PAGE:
Hemingway’s second novel, A Farewell to Arms, is viewed as his finest artistic accomplishment because the subject matter is finely blended with his method. To the critics, by and large, Hemingway had become a master of the short, staccato style of writing by this novel. Further, this mastery made Hemingway the most celebrated American writer of the twentieth century. This celebration is both enhanced and questioned by his reputation as a bold warrior, whose depiction of women is often negative. Such an aura is no doubt partially the responsibility of the movie industry, which felt encouraging his legend and the identification with Gary Cooper would only help the marketing of army stories in general and Hemingway films specifically.
In 1929, when A Farewell to Arms was first released, the critics were impressed because it surpassed his first work dramatically. However, not every critic enjoyed the novel, and many were bothered by its diction. Robert Herrick of the New York World called the novel “dirt” on account of its vulgarity. He was not the only one upset by the then-unprintable words. This led to an edited version of the novel, with words like testicles and shit removed from the text. Fortunately, the dialogue was sound enough without this soldier talk and the novel functioned without them. Still, other critics could not say enough in praise of the best-selling work.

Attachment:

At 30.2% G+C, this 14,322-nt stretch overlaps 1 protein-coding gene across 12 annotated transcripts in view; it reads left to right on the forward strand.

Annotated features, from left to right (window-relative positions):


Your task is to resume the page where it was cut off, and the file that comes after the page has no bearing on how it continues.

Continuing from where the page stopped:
Henry Hazlitt’s review in the New York Sun got right to the point: “In the year of our Lord 1929 Ernest Hemingway is the single greatest influence on the American novel and short story.” Further, Hazlitt put Hemingway ahead of other writers who also employed sparse prose, saying, “Hardboiled novels, monosyllabic novels, novels without commas . . . are like Hemingway.” In a Chicago Daily Tribune article, Fanny Butcher also praised Hemingway's terse writing style. After comparing Hemingway with Gertrude Stein she said, “A Farewell to Arms [uses] a technique which is purely subjective, and a style which is articulate entirely in its bones and not at all in its flesh.” Thus, when compared to literature of the 1920s, Hemingway was a master in capturing the essence of the story and...
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